Maura Healey explains why she refused to join the Purdue Pharma settlement

"The Sacklers would like us to believe that as part of the settlement they’re cutting a check for billions of dollars. They’re not."

Massachusetts Attorney General Maura Healey takes questions from members of the media during a news conference Monday in Boston. Steven Senne / AP

Last week, Purdue Pharma agreed to a multi-billion dollar settlement with 23 states, five territories, and more than 2,000 cities that have sued the Connecticut-based OxyContin maker over its role in the opioid crisis.

Maura Healey was not part of  it.

The Massachusetts attorney general reportedly thought the possible $12 billion settlement wasn’t enough. And in a Washington Post opinion piece Monday, she explained why she and 23 other state attorneys general rejected the deal, which was proposed by Purdue.

“The main reason is simple: It doesn’t hold the company or its owners accountable,” Healey wrote.

According to the reported terms of the deal, the settlement allows Purdue’s owners, the Sackler family, to admit no wrongdoing, despite evidence uncovered during the lawsuit that the company aggressively pushed OxyContin prescriptions and worked to combat negative reports of opioid addiction by shifting blame onto users. In 2007, Purdue and three of its executives pleaded guilty to misleading the public about the safety of OxyContin.


Since that year, Healey — who filed the first state lawsuit against individual members of the Sackler family last June — says that Purdue made more than $500 million from selling opioids in Massachusetts alone.

Under the terms of the new settlement, the Sackler family would have to relinquish control of the company, which subsequently filed for bankruptcy Sunday night. But some officials say the family would be largely shielded from personally paying the settlement, which might actually turn out worth a fraction of the purported $12 billion figure, according to NBC News.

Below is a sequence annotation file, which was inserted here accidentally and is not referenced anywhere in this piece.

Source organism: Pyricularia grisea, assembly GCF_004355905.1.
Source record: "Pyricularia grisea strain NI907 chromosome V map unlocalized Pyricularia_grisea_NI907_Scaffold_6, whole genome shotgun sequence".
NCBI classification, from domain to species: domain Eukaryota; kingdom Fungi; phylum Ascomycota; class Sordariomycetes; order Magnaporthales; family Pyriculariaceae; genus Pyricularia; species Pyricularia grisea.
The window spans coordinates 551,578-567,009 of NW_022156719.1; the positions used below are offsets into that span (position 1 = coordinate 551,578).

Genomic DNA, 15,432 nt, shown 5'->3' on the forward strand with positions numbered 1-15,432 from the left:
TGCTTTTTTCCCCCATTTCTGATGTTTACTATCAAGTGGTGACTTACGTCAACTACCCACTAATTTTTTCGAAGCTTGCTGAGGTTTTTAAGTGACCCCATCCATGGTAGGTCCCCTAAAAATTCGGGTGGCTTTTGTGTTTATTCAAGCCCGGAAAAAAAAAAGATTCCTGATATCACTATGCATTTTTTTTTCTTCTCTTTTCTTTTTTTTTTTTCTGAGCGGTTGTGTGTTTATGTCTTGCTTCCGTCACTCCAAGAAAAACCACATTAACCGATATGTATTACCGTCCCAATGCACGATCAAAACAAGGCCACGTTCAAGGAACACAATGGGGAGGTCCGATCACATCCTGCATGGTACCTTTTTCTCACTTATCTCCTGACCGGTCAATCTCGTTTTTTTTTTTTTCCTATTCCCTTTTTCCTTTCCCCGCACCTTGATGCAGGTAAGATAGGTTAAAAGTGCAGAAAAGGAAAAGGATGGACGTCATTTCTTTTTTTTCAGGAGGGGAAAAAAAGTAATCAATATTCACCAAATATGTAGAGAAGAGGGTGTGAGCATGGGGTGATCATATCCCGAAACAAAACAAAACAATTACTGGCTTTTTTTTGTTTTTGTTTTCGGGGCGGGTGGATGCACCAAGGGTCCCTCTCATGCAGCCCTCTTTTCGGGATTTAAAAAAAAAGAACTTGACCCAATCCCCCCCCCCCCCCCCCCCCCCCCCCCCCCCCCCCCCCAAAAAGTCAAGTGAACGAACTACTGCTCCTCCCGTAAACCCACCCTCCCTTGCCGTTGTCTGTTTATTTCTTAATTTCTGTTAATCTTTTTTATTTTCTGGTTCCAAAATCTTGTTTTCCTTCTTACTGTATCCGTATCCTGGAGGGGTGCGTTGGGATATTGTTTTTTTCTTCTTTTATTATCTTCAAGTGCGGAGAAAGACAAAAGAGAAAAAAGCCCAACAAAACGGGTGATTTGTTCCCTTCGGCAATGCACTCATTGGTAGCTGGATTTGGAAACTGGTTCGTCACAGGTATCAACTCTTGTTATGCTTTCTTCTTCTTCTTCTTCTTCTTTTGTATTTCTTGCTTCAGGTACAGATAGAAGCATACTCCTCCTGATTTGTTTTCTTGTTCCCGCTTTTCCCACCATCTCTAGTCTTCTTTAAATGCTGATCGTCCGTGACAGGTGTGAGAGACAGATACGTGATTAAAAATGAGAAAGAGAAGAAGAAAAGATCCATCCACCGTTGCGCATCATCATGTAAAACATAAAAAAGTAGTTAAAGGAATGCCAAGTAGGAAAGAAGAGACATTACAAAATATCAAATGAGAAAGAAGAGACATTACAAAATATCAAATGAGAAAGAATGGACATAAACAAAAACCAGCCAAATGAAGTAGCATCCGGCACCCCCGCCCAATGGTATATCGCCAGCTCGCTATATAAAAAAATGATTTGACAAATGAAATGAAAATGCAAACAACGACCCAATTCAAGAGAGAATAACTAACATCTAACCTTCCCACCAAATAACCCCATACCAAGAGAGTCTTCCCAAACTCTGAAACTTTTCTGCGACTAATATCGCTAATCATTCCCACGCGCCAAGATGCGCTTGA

“The Sacklers would like us to believe that as part of the settlement they’re cutting a check for billions of dollars. They’re not,” Healey wrote Monday, calling the settlement a “ploy that’s offensive to families who have lost loved ones to this epidemic.”

Healey said the deal would also allow the company to suppress evidence of misconduct that was uncovered during the states’ investigation.

“Accountability means making the Sacklers reach into their own pockets,” she wrote. “It means telling the full truth. It means shutting down Purdue for good. And accountability means listening to the families who are calling for justice.”

As the Associated Press reported, the divide over the settlement broke down largely on party lines, with most Republican attorneys general deciding to take it while Democrats, including Healey, refused. However, Massachusetts Gov. Charlie Baker, a Republican, has voiced support for Healey’s decision.


“I think the Attorney General is doing the right thing,” Baker said last Thursday, according to WGBH. “I know that the other folks who are involved in this settlement think they are delivering an appropriate level of punishment to the folks at Purdue and in the Sackler family. I don’t.”

According to the Post, the attorneys general who decided to settle thought it was as good a proposal as they could get, and efforts to push forward with litigation by those opposed to the deal, as well as Purdue’s bankruptcy filing, could take years in court to sort out.

Healey seemed acknowledged that possibility Monday

“Purdue’s bankruptcy filing is the company’s latest tactic to protect the Sackler fortune,” she wrote. “It won’t work. Our case against the company and the Sacklers will end, but not this week and not on their terms.”